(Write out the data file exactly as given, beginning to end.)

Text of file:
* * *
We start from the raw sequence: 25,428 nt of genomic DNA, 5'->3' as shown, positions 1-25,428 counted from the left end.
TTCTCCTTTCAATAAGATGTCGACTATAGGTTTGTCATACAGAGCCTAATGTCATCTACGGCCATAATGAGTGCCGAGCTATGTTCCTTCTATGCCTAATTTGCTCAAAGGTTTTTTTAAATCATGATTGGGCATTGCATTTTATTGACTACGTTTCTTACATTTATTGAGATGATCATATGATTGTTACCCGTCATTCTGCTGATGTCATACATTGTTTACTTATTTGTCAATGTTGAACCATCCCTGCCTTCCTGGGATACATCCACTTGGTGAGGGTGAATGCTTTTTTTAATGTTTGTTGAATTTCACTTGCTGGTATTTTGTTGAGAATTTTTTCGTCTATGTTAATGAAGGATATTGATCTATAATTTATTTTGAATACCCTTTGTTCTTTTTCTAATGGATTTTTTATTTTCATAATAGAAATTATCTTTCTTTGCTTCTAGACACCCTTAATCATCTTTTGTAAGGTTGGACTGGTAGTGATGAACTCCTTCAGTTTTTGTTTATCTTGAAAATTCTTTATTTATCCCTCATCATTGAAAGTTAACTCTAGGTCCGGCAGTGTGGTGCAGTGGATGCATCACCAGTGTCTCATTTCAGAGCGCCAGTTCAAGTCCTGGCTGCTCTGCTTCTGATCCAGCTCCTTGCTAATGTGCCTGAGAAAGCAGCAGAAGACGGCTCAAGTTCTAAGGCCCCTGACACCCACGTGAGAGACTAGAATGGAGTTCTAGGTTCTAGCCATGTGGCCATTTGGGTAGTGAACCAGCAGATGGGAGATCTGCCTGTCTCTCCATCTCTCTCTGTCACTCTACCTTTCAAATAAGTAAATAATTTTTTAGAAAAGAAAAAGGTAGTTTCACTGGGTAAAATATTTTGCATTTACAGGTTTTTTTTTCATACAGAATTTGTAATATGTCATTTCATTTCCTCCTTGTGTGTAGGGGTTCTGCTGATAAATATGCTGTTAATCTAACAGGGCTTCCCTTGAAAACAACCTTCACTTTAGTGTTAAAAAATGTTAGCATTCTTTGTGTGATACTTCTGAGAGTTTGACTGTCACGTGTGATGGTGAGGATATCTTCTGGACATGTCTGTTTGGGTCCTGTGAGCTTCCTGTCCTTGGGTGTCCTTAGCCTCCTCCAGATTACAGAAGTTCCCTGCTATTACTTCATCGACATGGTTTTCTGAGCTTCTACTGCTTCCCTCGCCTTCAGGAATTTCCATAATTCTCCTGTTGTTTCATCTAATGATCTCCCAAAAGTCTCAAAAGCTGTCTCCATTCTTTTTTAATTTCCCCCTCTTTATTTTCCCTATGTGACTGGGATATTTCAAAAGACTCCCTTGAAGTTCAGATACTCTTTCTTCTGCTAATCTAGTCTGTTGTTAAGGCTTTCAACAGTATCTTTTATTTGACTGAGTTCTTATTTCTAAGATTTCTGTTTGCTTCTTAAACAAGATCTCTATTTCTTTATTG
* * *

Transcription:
We start from the raw sequence: 25,428 nt of genomic DNA, 5'->3' as shown, positions 1-25,428 counted from the left end.
TTCTCCTTTCAATAAGATGTCGACTATAGGTTTGTCATACAGAGCCTAATGTCATCTACGGCCATAATGAGTGCCGAGCTATGTTCCTTCTATGCCTAATTTGCTCAAAGGTTTTTTTAAATCATGATTGGGCATTGCATTTTATTGACTACGTTTCTTACATTTATTGAGATGATCATATGATTGTTACCCGTCATTCTGCTGATGTCATACATTGTTTACTTATTTGTCAATGTTGAACCATCCCTGCCTTCCTGGGATACATCCACTTGGTGAGGGTGAATGCTTTTTTTAATGTTTGTTGAATTTCACTTGCTGGTATTTTGTTGAGAATTTTTTCGTCTATGTTAATGAAGGATATTGATCTATAATTTATTTTGAATACCCTTTGTTCTTTTTCTAATGGATTTTTTATTTTCATAATAGAAATTATCTTTCTTTGCTTCTAGACACCCTTAATCATCTTTTGTAAGGTTGGACTGGTAGTGATGAACTCCTTCAGTTTTTGTTTATCTTGAAAATTCTTTATTTATCCCTCATCATTGAAAGTTAACTCTAGGTCCGGCAGTGTGGTGCAGTGGATGCATCACCAGTGTCTCATTTCAGAGCGCCAGTTCAAGTCCTGGCTGCTCTGCTTCTGATCCAGCTCCTTGCTAATGTGCCTGAGAAAGCAGCAGAAGACGGCTCAAGTTCTAAGGCCCCTGACACCCACGTGAGAGACTAGAATGGAGTTCTAGGTTCTAGCCATGTGGCCATTTGGGTAGTGAACCAGCAGATGGGAGATCTGCCTGTCTCTCCATCTCTCTCTGTCACTCTACCTTTCAAATAAGTAAATAATTTTTTAGAAAAGAAAAAGGTAGTTTCACTGGGTAAAATATTTTGCATTTACAGGTTTTTTTTTCATACAGAATTTGTAATATGTCATTTCATTTCCTCCTTGTGTGTAGGGGTTCTGCTGATAAATATGCTGTTAATCTAACAGGGCTTCCCTTGAAAACAACCTTCACTTTAGTGTTAAAAAATGTTAGCATTCTTTGTGTGATACTTCTGAGAGTTTGACTGTCACGTGTGATGGTGAGGATATCTTCTGGACATGTCTGTTTGGGTCCTGTGAGCTTCCTGTCCTTGGGTGTCCTTAGCCTCCTCCAGATTACAGAAGTTCCCTGCTATTACTTCATCGACATGGTTTTCTGAGCTTCTACTGCTTCCCTCGCCTTCAGGAATTTCCATAATTCTCCTGTTGTTTCATCTAATGATCTCCCAAAAGTCTCAAAAGCTGTCTCCATTCTTTTTTAATTTCCCCCTCTTTATTTTCCCTATGTGACTGGGATATTTCAAAAGACTCCCTTGAAGTTCAGATACTCTTTCTTCTGCTAATCTAGTCTGTTGTTAAGGCTTTCAACAGTATCTTTTATTTGACTGAGTTCTTATTTCTAAGATTTCTGTTTGCTTCTTAAACAAGATCTCTATTTCTTTATTG